The Construction of my Ponds - Page 5 - Second Rebuild Part 3

How it all began      First Rebuild     Second Rebuild (1)     Second Rebuild (2)      Third Rebuild     The Final State

At this stage, the pond is the right size and shape and I was happy with the depth so the next job is to line the hole to protect the liner. As I've mentioned on other pages, I prefer to use carpet for this job. For that reason, I never throw out any carpets that we replace and I always keep any off cuts. If you need more, try your local recycling centre as people are always buying new carpets. Big word of warning!!! Before you use any carpet for lining your hole, check it for pins, needles, staples, paper clips, Christmas tree needles and anything else that might harm your liner. Always use your fingers because they are the most sensitive and you can always patch up your hands but not necessarily your liner. I advise that you don't wear any footwear for this bit so that you don't introduce any bits of grit into the bottom of your pond.

Notice in the left hand picture that I have placed all of my decorative blocks in place as a final check. This confirms that they are level and that they fit as expected. Once again, this time is always worth taking because it is still not too late to make any changes. Once you are satisfied, that all is well, you can start to place your liner into position. Most of the examples that you will see in the books will show a tiny little pond in the middle of a flat lawn and will recommend that you place it over the hole and start the water flow into the liner and allow it to be pushed down into the hole by the weight of water because that minimises the amount of creases in the liner and improves its appearance under the water. However, if you have followed my advice and intend to have a decent sized pond, that just won't work.  Top

You will need at least one assistant to help spread the liner around the hole and one of you will have to be in the pond on top of the liner and that person needs to be in bare feet so that he or she can feel even the slightest piece of grit and not apply their weight. Be careful if you are doing this on a warm sunny day; the liner will become very hot, very quickly in the sun so have a hose handy to spray your feet to keep them cool. Once the liner is roughly in position, turn on the water and allow the pond to start to fill. The person in the pond is going to start to get quite cold at this point so this job is best done yourself. For a basic rectangular pond, the liner can be pulled into shape as it fills. For the corners, think about a parcel and pull the liner into a neat fold to get it nice and smooth and then tuck the fold behind itself. Don't leave this too late though because water is very heavy (1 cubic metre weighs 1 tonne) and you won't be able to move much of it. With a complex shaped pond like mine, there would inevitably be visible folds in the liner so I tried to minimise the impact by pulling folds into places that wouldn't be too obvious from the places that I would be sat watching my fish.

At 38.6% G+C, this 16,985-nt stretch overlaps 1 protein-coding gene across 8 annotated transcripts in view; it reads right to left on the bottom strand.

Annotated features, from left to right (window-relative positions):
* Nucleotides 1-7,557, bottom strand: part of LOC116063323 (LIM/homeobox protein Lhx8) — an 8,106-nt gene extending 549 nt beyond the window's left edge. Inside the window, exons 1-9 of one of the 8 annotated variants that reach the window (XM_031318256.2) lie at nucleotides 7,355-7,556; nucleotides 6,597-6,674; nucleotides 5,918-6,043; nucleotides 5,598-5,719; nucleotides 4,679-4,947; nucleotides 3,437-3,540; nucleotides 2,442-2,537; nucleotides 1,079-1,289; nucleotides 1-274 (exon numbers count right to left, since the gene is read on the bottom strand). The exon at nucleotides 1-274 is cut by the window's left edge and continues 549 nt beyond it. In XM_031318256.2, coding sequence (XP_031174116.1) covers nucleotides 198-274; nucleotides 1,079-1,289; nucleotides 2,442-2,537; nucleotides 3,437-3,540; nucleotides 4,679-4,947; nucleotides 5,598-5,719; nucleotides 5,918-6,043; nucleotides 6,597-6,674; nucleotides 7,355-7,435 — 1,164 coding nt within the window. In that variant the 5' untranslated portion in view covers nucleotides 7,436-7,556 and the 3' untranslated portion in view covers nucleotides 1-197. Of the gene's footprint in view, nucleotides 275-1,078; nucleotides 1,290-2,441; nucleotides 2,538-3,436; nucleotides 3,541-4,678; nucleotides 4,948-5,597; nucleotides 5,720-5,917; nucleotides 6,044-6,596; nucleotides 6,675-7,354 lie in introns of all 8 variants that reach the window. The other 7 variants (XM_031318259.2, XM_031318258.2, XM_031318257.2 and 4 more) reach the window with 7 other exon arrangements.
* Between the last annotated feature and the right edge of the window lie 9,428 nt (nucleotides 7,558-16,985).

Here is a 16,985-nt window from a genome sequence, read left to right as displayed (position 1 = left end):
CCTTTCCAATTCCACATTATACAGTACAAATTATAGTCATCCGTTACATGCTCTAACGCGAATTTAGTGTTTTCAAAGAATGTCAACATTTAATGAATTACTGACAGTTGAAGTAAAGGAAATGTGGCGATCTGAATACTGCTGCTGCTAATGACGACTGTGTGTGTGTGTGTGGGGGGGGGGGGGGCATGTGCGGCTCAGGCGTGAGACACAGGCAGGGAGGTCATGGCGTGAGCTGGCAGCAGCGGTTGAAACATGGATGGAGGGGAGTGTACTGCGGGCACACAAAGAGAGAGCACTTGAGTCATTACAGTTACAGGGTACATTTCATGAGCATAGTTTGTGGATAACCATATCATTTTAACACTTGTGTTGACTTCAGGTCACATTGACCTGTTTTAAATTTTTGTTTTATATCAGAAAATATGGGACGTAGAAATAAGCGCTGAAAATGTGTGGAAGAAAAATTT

Despite the brightness of these pictures, it was getting much colder and I couldn't risk my fish being in my paddling pool if it got frosty as it wasn't deep enough so as soon as I had about 50cm of water in the pond, I put the fish in. They probably got a bit of a headache from the chlorine in the fresh tap water but better that than getting frozen and none of them seemed to come to any harm. I found it easier to cement the decorative block and the top slabs into place by being stood in the pond. My neighbours must have thought that I was mad standing mid thigh deep in water in a pair of shorts in the middle of winter but by being in that position, I found that I got less cement into the pond water than if I was on the bank and it was less strain on my back. In order to remove as much cement as possible, I connected up my filter which also gave it a functional check. I found that I didn't feel the cold after about 15 mins and after about 45 mins, I couldn't feel anything so that was about the most that I could work in one go. It worked out quite well because in that time, I used up the batch of cement that I had mixed and after a coffee I found that mixing the next batch of cement got me nicely warmed up for the next session in the water.  Top

I had decided to try to create a fountain effect under my hazel tree but it would also have to perform a useful function as well as looking good. The pipe work is fed from my UV filter. I know that the norm is to put the UV in the feed to the main filter but this has worked for me. The pipe will be under the water when the pond is fully filled. Having got the pipe fixed in the vertical position, I built up layers of pebbles to the top of the pipe and I was delighted that the end result was exactly as I had planned. (Pictures on later pages.) Notice the liner by the tree. The pebble fountain is all built on top of the liner so that if my cement leaks at all, the water will find its way back into the pond rather than leak away. The final picture in this set shows just how cold it was during this project. I must be mad but the result is worth it.

Here are some views of the final result taken just a few weeks later. As you can see, all the effort I took to get the levels right for the block work have paid off as the lawn comes exactly to the right position to allow the mower to just clear the slabs when cutting the grass. At the top right of the right hand picture, you can just see the new filter that I built to cope with the additional volume of water in my pond. The construction of the filter is shown in my second filter rebuild page.

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